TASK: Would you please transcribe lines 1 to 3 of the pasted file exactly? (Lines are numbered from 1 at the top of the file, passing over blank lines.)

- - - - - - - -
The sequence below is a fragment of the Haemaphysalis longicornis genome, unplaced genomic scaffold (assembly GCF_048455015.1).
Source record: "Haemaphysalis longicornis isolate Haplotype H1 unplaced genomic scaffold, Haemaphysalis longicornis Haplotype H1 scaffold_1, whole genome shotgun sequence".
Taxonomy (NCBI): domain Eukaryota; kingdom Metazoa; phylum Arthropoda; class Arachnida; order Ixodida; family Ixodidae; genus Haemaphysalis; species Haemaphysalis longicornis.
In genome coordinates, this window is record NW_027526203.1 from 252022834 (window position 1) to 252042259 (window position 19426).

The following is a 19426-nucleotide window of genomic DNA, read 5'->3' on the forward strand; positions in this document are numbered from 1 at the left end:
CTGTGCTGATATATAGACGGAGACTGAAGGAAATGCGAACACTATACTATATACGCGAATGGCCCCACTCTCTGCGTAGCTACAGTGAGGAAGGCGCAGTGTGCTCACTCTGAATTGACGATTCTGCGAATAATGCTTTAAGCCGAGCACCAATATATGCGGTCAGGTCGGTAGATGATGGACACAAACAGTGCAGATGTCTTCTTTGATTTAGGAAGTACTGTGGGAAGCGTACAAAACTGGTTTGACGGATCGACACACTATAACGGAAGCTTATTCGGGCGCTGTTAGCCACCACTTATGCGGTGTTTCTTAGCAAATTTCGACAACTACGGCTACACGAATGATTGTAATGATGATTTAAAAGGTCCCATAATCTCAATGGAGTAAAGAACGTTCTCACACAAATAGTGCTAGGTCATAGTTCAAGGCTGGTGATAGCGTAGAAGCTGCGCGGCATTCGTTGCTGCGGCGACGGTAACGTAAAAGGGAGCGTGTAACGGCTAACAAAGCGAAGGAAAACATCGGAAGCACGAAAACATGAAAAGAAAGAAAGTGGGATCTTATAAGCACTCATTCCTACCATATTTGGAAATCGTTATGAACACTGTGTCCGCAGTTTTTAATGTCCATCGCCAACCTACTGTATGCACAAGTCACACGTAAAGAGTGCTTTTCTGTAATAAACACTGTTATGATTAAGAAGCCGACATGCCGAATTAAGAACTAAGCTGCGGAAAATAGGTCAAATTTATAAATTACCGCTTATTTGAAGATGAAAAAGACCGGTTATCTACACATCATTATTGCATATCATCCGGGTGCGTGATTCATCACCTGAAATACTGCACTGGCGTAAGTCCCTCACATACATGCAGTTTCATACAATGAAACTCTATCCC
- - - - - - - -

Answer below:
The sequence below is a fragment of the Haemaphysalis longicornis genome, unplaced genomic scaffold (assembly GCF_048455015.1).
Source record: "Haemaphysalis longicornis isolate Haplotype H1 unplaced genomic scaffold, Haemaphysalis longicornis Haplotype H1 scaffold_1, whole genome shotgun sequence".
Taxonomy (NCBI): domain Eukaryota; kingdom Metazoa; phylum Arthropoda; class Arachnida; order Ixodida; family Ixodidae; genus Haemaphysalis; species Haemaphysalis longicornis.